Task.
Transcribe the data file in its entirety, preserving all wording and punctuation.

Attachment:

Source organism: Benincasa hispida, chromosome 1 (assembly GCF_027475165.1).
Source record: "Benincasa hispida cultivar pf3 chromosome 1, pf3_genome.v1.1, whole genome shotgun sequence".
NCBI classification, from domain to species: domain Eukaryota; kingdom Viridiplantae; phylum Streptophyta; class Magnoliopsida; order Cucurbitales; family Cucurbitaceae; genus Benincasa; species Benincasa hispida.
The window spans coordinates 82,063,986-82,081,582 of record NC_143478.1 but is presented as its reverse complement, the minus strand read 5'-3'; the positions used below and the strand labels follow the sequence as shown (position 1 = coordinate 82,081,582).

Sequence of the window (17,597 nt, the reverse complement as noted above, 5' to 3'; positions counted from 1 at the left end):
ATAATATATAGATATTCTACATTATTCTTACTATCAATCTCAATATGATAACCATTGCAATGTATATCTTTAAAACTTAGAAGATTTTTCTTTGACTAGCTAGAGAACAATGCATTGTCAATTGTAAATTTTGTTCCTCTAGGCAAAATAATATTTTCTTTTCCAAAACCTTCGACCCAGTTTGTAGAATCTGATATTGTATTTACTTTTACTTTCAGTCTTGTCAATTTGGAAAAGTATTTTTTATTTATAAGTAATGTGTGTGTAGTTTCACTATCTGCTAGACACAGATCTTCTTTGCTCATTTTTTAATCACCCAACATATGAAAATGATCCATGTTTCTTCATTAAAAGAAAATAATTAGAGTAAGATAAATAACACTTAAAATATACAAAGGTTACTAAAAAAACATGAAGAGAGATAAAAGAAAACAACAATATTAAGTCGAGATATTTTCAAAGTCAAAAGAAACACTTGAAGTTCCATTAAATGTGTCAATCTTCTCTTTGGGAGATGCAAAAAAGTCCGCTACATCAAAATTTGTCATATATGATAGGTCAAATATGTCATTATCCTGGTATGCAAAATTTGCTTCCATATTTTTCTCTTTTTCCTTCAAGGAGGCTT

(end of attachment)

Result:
Source organism: Benincasa hispida, chromosome 1 (assembly GCF_027475165.1).
Source record: "Benincasa hispida cultivar pf3 chromosome 1, pf3_genome.v1.1, whole genome shotgun sequence".
NCBI classification, from domain to species: domain Eukaryota; kingdom Viridiplantae; phylum Streptophyta; class Magnoliopsida; order Cucurbitales; family Cucurbitaceae; genus Benincasa; species Benincasa hispida.
The window spans coordinates 82,063,986-82,081,582 of record NC_143478.1 but is presented as its reverse complement, the minus strand read 5'-3'; the positions used below and the strand labels follow the sequence as shown (position 1 = coordinate 82,081,582).

Sequence of the window (17,597 nt, the reverse complement as noted above, 5' to 3'; positions counted from 1 at the left end):
ATAATATATAGATATTCTACATTATTCTTACTATCAATCTCAATATGATAACCATTGCAATGTATATCTTTAAAACTTAGAAGATTTTTCTTTGACTAGCTAGAGAACAATGCATTGTCAATTGTAAATTTTGTTCCTCTAGGCAAAATAATATTTTCTTTTCCAAAACCTTCGACCCAGTTTGTAGAATCTGATATTGTATTTACTTTTACTTTCAGTCTTGTCAATTTGGAAAAGTATTTTTTATTTATAAGTAATGTGTGTGTAGTTTCACTATCTGCTAGACACAGATCTTCTTTGCTCATTTTTTAATCACCCAACATATGAAAATGATCCATGTTTCTTCATTAAAAGAAAATAATTAGAGTAAGATAAATAACACTTAAAATATACAAAGGTTACTAAAAAAACATGAAGAGAGATAAAAGAAAACAACAATATTAAGTCGAGATATTTTCAAAGTCAAAAGAAACACTTGAAGTTCCATTAAATGTGTCAATCTTCTCTTTGGGAGATGCAAAAAAGTCCGCTACATCAAAATTTGTCATATATGATAGGTCAAATATGTCATTATCCTGGTATGCAAAATTTGCTTCCATATTTTTCTCTTTTTCCTTCAAGGAGGCTT